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Pera

(144 words)

Author(s): Hurschmann, Rolf (Hamburg)
[German version] (πήρα/ pḗra, πηρίδιον/ pērídion, Latin pera). A bag or satchel for carrying bread (Theoc. Epigr. 1,49; Ath. 10,422b), seeds (Anth. Pal. 6,95; 104) or herbs and vegetables (Aristoph. Plut. 298), which belonged to the equipment of hunters (Anth. Pal. 6,176), shepherds (Anth. Pal. 6,177) or fishermen and was worn at the hip by means of a strap over the shoulder. The pera was already an item characterizing beggars in Hom. Od. 13,437; 17,197; 410; 466 (cf. Aristoph. Nub. 924), and later became, along with the walking staff ( báktron, Latin baculum, staff), a symbol used by …

Depas

(225 words)

Author(s): Hurschmann, Rolf (Hamburg)
[German version] (δέπας; dépas). Wine bowl, mentioned several times in Homer and probably also attested in Hittite, for drinking, libations, mixing and ladling, made from precious metal and decorated (‘Nestor's cup’, Hom. Il. 11,632ff.). As synonyms Homer uses ἄλεισον ( áleison), ἀμφικύπελλον ( amphikýpellon), κύπελλον ( kýpellon); from which the depas has been understood to be a two-handled cup, similar to the cantharus ( Pottery, shape and types of). Archaeological finds and interpretation of Linear-B tablets from Pylos and Knossos (where it appears as di-pa) seem to have br…

Karbatine

(60 words)

Author(s): Hurschmann, Rolf (Hamburg)
[German version] (καρβατίνη/ karbatínē, cf. Lat. pero). Shoe made from rough leather, mostly worn by shepherds and farmers, later also shoe for soldiers (Xen. An. 4,5,14), apparently laced up (cf. Lucian. Alexander 39). In Aristot. Hist. an. 499a 29 also a camel shoe. Hurschmann, Rolf (Hamburg) Bibliography O. Lau, Schuster und Schusterhandwerk in der griech.-röm. Lit. und Kunst, 1967, 119-121.

Cosmetics

(562 words)

Author(s): Hurschmann, Rolf (Hamburg)
[German version] In Greek and Roman antiquity there was a huge demand for essences, oils and pomades. As part of their skin care men lotioned themselves to keep their skin soft and tender (Ath. 15,686). Lotioning extended from the head over the entire body and it was a widespread custom to apply lotion several times a day, with a different lotion being used for each part of the body (Ath. 12,553d). Without lotion one was considered dirty. According to tradition, animal fats and butter were the fir…

Kosymbe

(111 words)

Author(s): Hurschmann, Rolf (Hamburg)
[German version] (κοσ(σ)ύμβη, κόσ(σ)υμβος; kos(s)ýmbē, kós(s)ymbos, also θύσανος; thýsanos, κρόσσος; króssos). Designation for the warp-threads remaining on the edges of garments, from there also for fringe, fringed dress and fringed hairstyle (Poll. 2,30). The kosymbe was often manufactured separately to ornament the clothing. As early as Homer (Il. 14,181) it is used in connection with Hera's belt, here designated as θύσανος/ thýsanos. In art it is often attached to dresses and cloth. The kosymbe gained symbolic meaning in the mystery cults; particularly, represent…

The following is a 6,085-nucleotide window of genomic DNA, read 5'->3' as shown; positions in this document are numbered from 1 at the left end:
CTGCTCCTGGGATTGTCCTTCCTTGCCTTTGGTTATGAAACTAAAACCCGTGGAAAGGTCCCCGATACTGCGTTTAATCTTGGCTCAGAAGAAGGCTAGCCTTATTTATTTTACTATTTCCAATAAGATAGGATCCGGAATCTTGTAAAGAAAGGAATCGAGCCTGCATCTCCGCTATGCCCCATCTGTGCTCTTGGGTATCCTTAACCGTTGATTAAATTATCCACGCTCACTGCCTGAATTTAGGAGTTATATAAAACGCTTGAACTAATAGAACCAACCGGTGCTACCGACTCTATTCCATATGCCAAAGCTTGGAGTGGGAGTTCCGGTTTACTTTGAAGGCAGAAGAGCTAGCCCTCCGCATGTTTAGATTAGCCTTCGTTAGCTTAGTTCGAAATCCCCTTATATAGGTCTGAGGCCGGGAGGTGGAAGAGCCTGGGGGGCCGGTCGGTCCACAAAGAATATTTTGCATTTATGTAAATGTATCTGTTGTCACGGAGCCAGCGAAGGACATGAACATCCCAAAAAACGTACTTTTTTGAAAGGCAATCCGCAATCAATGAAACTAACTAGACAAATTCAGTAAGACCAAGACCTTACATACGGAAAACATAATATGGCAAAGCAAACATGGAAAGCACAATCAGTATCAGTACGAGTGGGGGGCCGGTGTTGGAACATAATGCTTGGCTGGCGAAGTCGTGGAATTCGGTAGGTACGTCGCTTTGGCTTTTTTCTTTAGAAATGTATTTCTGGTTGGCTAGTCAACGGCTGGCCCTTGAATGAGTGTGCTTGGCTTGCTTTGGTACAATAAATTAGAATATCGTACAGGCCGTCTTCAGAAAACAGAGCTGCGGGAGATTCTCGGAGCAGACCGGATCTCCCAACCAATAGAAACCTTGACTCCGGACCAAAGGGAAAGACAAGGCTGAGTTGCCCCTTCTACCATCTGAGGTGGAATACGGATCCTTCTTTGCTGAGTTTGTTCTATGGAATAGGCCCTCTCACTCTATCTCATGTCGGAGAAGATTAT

Tarantinon

(79 words)

Author(s): Hurschmann, Rolf (Hamburg)
[German version] (ταραντῖνον; tarantînon). A light diaphanous luxury garment with fringes, first recorded in literature in the 4th century BC (Men. Epitr. 272); the original place of production was Tarentum (Taras), cf. Poll. 7,76. Hetaerae wore it without undergarments (Aristaen. 1,25,  cf.  Ael. VH 7,9). In  Ath. 14,622b male participants in a Dionysian festal procession wear tarantina. Barbaron Hyphasmata; Coae Vestes; Fimbriae; Clothing Hurschmann, Rolf (Hamburg) Bibliography U. Mandel, Zum Fransentuch des Typus Colonna, in: MDAI(Ist) 39, 1989, 547-554.

Kottabos

(302 words)

Author(s): Hurschmann, Rolf (Hamburg)
[German version] (κότταβος; kóttabos, verb: κοτταβίζειν; kottabízein). Greek party game, probably of Sicilian origin (schol. Aristoph. Pax 1244; Anac. fr. 41 D), played by women (hetaerae) and men during a symposium ( Banquet). Kottabos is frequently mentioned in ancient literature (since Anac. fr.. 41 D = Ath. 10,427d) and has especially been captured in vase images from the end of the 6th cent. BC on. The goal was to strike a metal disk, resting on a construction similar to a lamp stand, with wine dregs, shot from a drinking …

Nails

(331 words)

Author(s): Hurschmann, Rolf (Hamburg)
[German version] (ἧλος/ hḗlos, Lat. clavus, more rarely πάτταλος/ páttalos, γόμφος/ gómphos, Lat. palus). Nails have survived in abundance from the Early Bronze Age onwards; they have shanks that are rounded or angular in section and heads of various forms (round, pointed, flat, globular, spherical, etc.). Surviving nails are made of bronze or iron, though decorative nails may be made of gold or silver, or only have a head made of precious metal, but in antiquity wooden nails were also used. Nails were used …

Fritillus

(147 words)

Author(s): Hurschmann, Rolf (Hamburg)
[German version] (φιμός, phimós). The shaker was used for throwing the dice and the   astragaloi in various  board games and  dice games (Hor. Sat. 2,7,17; Juv. 14,5; Mart. 4,14,7-9; 5,84,1-5 and passim; Sen. Apocol. 12,3,31; 14,4; 15,1; Sid. Apoll. Epist. 2,9,4 etc.). Besides shakers made of perishable material, there were some made of clay [1. fig. 15 from Mainz-Kastell, Wiesbaden] and bronze (Schol. Juv. 14,5 mentions horn). The playing-pieces in the shape of towers (called turricula or pyrgus) made of ivory, wood or copperplate, through which the dice were rolled on t…

Filter

(147 words)

Author(s): Hurschmann, Rolf (Hamburg)
[German version] Filters were used for straining and filtering water, wine, oils, perfume, vinegar, honey and liquid medicine. For this purpose various materials were used: linen cloths, bast weave, ash, clay or wood. Greek and Roman antiquity knew different filtering vessels (ἡθμός/ hēthmós, ὑλιστήρ/ hylistḗr, colum, infundibulum, saccus etc.), including the superb Macedonian devices of the Hellenistic period, as well as the metal ladles with the sieve-like bottom and the wine sieves mainly known from the Roman Imperial period (Hildesheim s…

Soccus

(90 words)

Author(s): Hurschmann, Rolf (Hamburg)